No one knows why the dragons’ magic is failing. It used to take years for a dragon’s soul to finally expire and require a replacement and only old dragons were used. Those who had led their lives and were content to spend their evening years snoozing in the main courtyard. The priests sing and talk to them and bring them food. They are the guest of honour at every evening meal. Telmin is young but the priests have only been channeling his soul for five weeks and already he’s gone. Tears slide across Shirrin’s face as she remembers Talmar’s face at dinner the night before. His eyes rarely left his dragon, lying so quietly beyond the high table.
She shakes her head and looks forward and down to the sea glittering in the sunlight. A huge ship ploughs across the waves. Sea gypsies. Although it doesn’t look that big from up here, she knows their ships are large enough to land a fully grown dragon on. Further out over the water is another skyland. She doesn’t recall its name.
Shirrin clutches at the neck spine in front of her as Karista suddenly banks hard, tearing her from her thoughts.
“Sorry,” he says. “But look.”
They are a good distance below the island now and the ground is clearly visible. Ahead and to the right is a large city and she can see the copse of trees at its centre. They would draw their magic from the strength of those trees, making masks to carry it with them. Above them and to the left is the island. But it’s sinking. Her mouth opens as she realises that Telmin is dying and the magic is running out.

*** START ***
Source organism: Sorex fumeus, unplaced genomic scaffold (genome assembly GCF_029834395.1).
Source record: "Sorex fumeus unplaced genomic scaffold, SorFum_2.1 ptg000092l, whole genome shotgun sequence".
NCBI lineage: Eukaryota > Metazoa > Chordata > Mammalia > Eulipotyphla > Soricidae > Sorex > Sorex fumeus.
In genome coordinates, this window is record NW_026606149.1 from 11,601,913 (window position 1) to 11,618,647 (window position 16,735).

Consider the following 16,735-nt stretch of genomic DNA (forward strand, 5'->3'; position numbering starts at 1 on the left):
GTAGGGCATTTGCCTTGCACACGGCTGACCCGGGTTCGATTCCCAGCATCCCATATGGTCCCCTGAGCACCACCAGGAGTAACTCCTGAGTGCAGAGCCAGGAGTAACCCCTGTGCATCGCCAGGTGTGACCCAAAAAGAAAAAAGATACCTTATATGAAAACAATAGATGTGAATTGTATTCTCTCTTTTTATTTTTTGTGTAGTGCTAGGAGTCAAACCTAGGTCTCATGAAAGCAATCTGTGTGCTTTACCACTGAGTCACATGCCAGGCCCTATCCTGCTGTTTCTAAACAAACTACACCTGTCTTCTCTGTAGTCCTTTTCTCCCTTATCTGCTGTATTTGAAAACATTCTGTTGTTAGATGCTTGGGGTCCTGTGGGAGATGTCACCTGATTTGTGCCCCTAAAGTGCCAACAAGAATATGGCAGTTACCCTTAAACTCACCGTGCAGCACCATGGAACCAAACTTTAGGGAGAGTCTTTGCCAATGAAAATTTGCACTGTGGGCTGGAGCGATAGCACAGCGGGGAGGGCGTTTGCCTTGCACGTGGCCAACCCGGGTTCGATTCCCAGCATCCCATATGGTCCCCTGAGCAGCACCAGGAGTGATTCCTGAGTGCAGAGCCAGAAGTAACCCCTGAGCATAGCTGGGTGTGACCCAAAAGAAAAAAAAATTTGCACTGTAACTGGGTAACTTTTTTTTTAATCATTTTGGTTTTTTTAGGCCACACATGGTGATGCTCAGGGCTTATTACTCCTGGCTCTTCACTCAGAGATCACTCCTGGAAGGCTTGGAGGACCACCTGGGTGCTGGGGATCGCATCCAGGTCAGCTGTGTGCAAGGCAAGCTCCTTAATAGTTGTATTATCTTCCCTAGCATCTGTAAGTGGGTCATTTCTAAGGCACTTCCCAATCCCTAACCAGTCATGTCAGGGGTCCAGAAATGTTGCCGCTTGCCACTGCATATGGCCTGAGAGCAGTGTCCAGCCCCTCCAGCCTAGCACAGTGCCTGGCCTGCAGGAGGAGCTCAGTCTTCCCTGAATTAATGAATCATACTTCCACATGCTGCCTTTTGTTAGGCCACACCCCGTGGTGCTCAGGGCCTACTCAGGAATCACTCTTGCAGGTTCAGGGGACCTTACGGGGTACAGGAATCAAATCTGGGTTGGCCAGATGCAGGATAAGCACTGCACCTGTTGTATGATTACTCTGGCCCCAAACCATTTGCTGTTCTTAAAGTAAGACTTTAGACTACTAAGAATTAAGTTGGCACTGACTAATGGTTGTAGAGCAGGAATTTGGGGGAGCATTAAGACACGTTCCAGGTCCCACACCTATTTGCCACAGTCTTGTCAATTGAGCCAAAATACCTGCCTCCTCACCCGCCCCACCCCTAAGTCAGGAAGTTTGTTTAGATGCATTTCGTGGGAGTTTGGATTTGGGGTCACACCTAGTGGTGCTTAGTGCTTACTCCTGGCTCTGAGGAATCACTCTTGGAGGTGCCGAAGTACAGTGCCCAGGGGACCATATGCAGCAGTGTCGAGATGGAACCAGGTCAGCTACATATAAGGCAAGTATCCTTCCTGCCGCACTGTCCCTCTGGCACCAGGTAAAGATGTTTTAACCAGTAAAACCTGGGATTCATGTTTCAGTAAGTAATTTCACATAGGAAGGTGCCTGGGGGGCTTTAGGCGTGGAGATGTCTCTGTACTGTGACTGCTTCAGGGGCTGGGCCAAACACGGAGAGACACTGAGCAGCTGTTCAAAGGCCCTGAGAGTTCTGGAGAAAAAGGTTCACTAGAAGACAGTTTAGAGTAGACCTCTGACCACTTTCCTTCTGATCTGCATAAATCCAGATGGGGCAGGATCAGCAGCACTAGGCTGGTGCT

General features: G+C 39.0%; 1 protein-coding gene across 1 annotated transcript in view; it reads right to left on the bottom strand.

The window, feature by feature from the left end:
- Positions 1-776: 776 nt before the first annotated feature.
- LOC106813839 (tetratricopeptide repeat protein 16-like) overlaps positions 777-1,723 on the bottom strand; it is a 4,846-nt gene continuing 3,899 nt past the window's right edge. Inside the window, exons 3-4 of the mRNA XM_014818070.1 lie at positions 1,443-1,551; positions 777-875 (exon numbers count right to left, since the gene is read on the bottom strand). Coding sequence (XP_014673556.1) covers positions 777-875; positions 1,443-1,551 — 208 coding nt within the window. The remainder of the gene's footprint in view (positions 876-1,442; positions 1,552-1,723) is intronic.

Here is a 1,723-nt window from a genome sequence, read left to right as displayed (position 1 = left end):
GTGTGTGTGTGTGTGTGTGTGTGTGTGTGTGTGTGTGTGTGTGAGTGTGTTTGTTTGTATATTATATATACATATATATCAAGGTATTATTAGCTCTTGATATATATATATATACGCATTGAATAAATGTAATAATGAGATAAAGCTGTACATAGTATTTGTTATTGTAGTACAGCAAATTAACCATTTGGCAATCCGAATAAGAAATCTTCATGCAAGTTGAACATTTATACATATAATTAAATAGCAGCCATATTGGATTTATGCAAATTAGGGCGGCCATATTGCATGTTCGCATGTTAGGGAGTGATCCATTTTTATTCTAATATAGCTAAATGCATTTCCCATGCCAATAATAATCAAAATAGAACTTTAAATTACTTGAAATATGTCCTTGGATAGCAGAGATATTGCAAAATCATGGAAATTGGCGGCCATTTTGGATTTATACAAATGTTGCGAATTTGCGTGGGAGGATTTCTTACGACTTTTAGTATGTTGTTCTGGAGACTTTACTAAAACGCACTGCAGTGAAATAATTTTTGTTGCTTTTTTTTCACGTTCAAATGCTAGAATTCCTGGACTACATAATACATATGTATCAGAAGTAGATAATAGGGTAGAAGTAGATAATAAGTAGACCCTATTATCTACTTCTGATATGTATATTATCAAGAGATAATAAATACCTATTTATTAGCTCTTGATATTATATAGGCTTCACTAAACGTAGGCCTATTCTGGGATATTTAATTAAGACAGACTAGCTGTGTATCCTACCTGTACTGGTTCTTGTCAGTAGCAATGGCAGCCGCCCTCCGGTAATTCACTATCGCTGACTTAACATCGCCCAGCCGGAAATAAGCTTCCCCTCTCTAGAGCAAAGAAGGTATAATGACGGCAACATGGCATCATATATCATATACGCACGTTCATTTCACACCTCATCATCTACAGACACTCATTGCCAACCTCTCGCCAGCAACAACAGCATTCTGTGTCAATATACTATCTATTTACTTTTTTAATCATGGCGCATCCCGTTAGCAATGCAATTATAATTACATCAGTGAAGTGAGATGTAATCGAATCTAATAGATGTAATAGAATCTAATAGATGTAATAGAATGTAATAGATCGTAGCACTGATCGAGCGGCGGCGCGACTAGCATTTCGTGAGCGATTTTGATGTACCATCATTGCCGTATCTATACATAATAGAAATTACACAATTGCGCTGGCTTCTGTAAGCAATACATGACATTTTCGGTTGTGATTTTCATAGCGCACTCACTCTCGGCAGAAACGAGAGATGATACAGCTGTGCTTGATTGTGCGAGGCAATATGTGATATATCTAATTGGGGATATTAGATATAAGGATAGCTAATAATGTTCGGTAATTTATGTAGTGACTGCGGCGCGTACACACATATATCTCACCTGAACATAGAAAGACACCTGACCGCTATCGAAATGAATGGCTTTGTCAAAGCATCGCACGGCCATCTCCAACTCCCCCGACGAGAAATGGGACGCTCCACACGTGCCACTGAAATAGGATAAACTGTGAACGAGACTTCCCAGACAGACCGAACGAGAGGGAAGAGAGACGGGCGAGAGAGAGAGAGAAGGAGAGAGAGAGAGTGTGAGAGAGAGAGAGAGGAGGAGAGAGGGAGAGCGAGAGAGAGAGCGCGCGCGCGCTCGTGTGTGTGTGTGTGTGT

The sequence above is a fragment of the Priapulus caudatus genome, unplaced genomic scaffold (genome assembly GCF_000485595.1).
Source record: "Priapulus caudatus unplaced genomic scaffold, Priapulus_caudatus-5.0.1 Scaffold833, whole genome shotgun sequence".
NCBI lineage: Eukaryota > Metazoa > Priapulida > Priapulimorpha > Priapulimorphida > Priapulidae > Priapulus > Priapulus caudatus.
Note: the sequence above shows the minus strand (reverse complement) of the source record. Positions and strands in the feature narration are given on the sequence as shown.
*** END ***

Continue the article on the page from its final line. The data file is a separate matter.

“Do we go back?” Karista asks. For a moment she considers it, and then she remembers Karista’s hatching day. The way he sought her out in the stands. The way her friends, or those she thought were her friends, hadn’t spoken to her since.
They watch the island as it falls ever faster, sliding sideways through the sky. It’s heading straight for the city and as its shadow falls over the buildings they can hear the screams. They are still close enough that she can see Telmin curled in the main courtyard, his hide a dull grey-green. She blinks back tears. Dragons aren’t meant to be grey.
The end comes very quickly, Telmin turning grey from one instant to the next. One moment a slight gleam is reflected and the next it is gone. The island drops like a stone.
By some miracle it misses the city. Mostly. It passes over it so that only the trailing edge catches the outer wall. A deep boom echoes as the island hits the ground and the earth explodes. A fountain of dirt shoots up into the air and a roaring wind comes out of nowhere, buffeting them in the sky. Shirrin’s hands are slashed by the hard edges of Karista’s neck spines before he can hold still again.
They look down to see a crater the size of the city itself. People are still screaming but she suspects it’s more from shock than injury.
“Where are we going?” Karista asks over the rhythmic thump of his wingbeats.
An excellent question.
Where should they go? You decide!
1/ The city below
2/ The other skyland
3/ The ship
Voting ends on Saturday midnight (US Pacific coast time)